This invention relates to electrostatographic reproducing apparatus and more particularly to a novel corona generating device, together with method for using such a device to improve copy quality.
In an electrostatographic reproducing apparatus commonly used today, a photoconductive insulating member is typically charged to a positive potential, thereafter exposed to a light image of an original document to be reproduced. The exposure discharges the photoconductive insulating surface in exposed of background areas and creates an electrostatic latent image on the member which corresponds to the image areas contained within the original document. Subsequently, the electrostatic latent image on the photoconductive insulating surface is made visible by developing the image with a developing powder referred to in the art as toner. During development the toner particles are attracted from the carrier particles by the charge pattern of the image areas on the photoconductive insulating area to form a powder image on the photoconductive area. This image may be subsequently transferred to a support surface such as copy paper to which it may be permanently affixed by heating or by the application of pressure. Following transfer of the toner image to the support surface the photoconductive insulating surface may be discharged and cleaned of residual toner to prepare for the next imaging cycle.
In the commercially available electrostatographic reproducing apparatus, attempts are constantly being made to improve the output and in particular, the copy quality of the product produced from such an apparatus. One of the difficulties frequently encountered is the occurrence of streaking in the final copy. By streaking it is intended to define that abnormally high or abnormally low level of toner deposition on the photoconductive surface during the imaging cycle and the subsequent transfer of the toner to the copy sheet. This may occur, for example, as the photoconductive surface, typically in the form of a rotating cylindrical drum, rotates from image cycle to image cycle building up non-uniform charge and therefore non-uniform toner which results in such streaks. For example, in a typical commercial embodiment a photoconductive layer made of a selenium alloy is positively charged and developed with negatively charged toner. Following transfer of toner image in configuration to the copy sheet, it may be discharged by a corona from an AC corotron prior to cleaning for the next imaging cycle. This pre-clean corotron is typically used to remove residual charge on the drum to a zero level to prepare it for the next imaging cycle. Without doing this one would obtain a streaking problem in the copier due to the cyclic history of non-uniform build up. This is particularly magnified if the drum has been used to make 100 copies of an original with the same areas being repeatedly charged and developed, and other areas being greatly fatigued due to exposure in a non-uniform fashion.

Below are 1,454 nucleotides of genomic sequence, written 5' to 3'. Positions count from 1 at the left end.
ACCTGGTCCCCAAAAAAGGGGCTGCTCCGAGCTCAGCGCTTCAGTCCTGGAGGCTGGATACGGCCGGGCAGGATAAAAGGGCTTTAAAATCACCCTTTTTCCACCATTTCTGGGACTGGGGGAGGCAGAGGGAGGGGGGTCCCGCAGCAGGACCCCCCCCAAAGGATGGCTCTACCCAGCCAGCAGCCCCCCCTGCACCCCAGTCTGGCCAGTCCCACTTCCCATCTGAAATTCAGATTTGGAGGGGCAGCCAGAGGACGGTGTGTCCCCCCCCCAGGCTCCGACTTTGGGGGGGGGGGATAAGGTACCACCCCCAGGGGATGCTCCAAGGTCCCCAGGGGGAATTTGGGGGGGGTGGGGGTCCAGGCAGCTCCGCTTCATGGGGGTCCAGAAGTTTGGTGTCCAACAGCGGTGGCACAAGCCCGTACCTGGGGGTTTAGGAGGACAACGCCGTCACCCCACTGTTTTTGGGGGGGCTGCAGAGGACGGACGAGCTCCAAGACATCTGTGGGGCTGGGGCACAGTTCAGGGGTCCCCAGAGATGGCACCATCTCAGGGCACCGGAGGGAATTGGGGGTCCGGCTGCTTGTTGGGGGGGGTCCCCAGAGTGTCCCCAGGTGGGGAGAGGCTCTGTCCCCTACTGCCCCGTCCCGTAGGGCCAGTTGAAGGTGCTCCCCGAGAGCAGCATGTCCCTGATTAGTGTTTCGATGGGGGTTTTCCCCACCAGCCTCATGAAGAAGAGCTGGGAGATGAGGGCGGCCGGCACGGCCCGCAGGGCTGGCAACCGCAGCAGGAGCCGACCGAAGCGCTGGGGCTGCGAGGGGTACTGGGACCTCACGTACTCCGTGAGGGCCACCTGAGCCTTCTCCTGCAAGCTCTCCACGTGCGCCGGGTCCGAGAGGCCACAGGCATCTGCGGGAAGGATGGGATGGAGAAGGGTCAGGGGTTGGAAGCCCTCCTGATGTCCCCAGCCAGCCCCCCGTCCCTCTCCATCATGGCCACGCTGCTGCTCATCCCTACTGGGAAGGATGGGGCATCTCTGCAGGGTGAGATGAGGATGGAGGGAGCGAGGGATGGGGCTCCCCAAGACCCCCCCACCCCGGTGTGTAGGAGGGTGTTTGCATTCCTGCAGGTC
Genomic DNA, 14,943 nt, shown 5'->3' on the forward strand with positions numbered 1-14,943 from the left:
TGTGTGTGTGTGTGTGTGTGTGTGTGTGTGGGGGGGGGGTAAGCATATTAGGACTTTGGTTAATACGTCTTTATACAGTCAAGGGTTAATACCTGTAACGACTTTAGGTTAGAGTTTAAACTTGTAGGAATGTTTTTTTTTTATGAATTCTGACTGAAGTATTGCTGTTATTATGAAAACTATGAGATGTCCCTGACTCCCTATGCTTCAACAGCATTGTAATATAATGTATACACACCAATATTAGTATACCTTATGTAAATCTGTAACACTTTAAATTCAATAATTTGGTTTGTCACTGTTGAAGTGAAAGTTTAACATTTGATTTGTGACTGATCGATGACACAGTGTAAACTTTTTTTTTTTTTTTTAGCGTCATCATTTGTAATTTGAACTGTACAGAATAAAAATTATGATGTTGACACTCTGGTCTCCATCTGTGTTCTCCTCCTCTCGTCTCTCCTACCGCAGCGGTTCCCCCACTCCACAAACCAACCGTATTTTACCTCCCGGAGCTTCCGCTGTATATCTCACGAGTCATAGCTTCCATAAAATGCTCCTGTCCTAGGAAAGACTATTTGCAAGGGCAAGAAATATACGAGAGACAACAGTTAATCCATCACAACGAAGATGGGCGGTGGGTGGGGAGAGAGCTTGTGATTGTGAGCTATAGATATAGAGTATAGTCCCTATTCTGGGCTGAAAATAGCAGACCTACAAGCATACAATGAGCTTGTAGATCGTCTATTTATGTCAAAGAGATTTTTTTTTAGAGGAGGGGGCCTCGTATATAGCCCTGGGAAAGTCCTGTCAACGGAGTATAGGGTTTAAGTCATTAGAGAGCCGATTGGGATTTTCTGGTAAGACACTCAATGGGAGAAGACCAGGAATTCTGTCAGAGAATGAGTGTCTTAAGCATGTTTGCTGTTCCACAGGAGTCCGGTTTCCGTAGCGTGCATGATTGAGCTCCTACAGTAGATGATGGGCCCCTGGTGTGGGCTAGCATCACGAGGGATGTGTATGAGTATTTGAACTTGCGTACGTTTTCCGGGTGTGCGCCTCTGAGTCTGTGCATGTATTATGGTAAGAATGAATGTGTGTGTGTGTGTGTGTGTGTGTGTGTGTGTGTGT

An AC corotron generates corona of both a positive and negative phase which tends to be non-uniform along the length of the wire as to current output in the negative phase. Thus, on being discharged, the drum sees the sum of the two phases which is a non-uniform current output or distribution. This locally causes non-uniform discharging on the drum and in subsequent image cycles portions of the drum receive a non-uniform build up of negative charge. Furthermore, once the negative charge has been injected into the selenium alloy drum, they have a tendency to become locallized or bound in the photoconductive layer and tend to dissipate very slowly, thus resulting in a cyclic build up of negative charge in the photoconductive layer. While not wishing to be bound to any theory, it is believed that the negative charge is trapped in the photoconductive layer. Thus on a subsequent cycle, where the photoconductive layer is positvely charged, the negative charged portions of the photoconductor are cyclically built up requiring increasing amounts of positive charge to neutralize them in subsequent imaging cycles. This is in contrast to a positive charge on the selenium alloy which as a charge carrier has such mobility that it goes directly to the conductive substrate on the photoreceptor. By contrast, it is believed that the negative carrier travels 30 to 40 times as slow as the positive charge. Furthermore, and to compound the difficulties, it is believed that any negative charge present on the photoreceptor in subsequent imaging cycles appears to be capable of holding more than its equivalent in positive charge which provides an additional internal positive charge build up in the photoconductor. Finally, the difficulty is compounded if the photoconductor drum is used to repetitively make a large number of copies of the same original in that certain areas are greatly fatigued which causes the drum to charge subsequently in subsequent imaging cycles in a non-uniform fashion which results in more toner being deposited in higher charged areas and eventually streaking in the final copy output.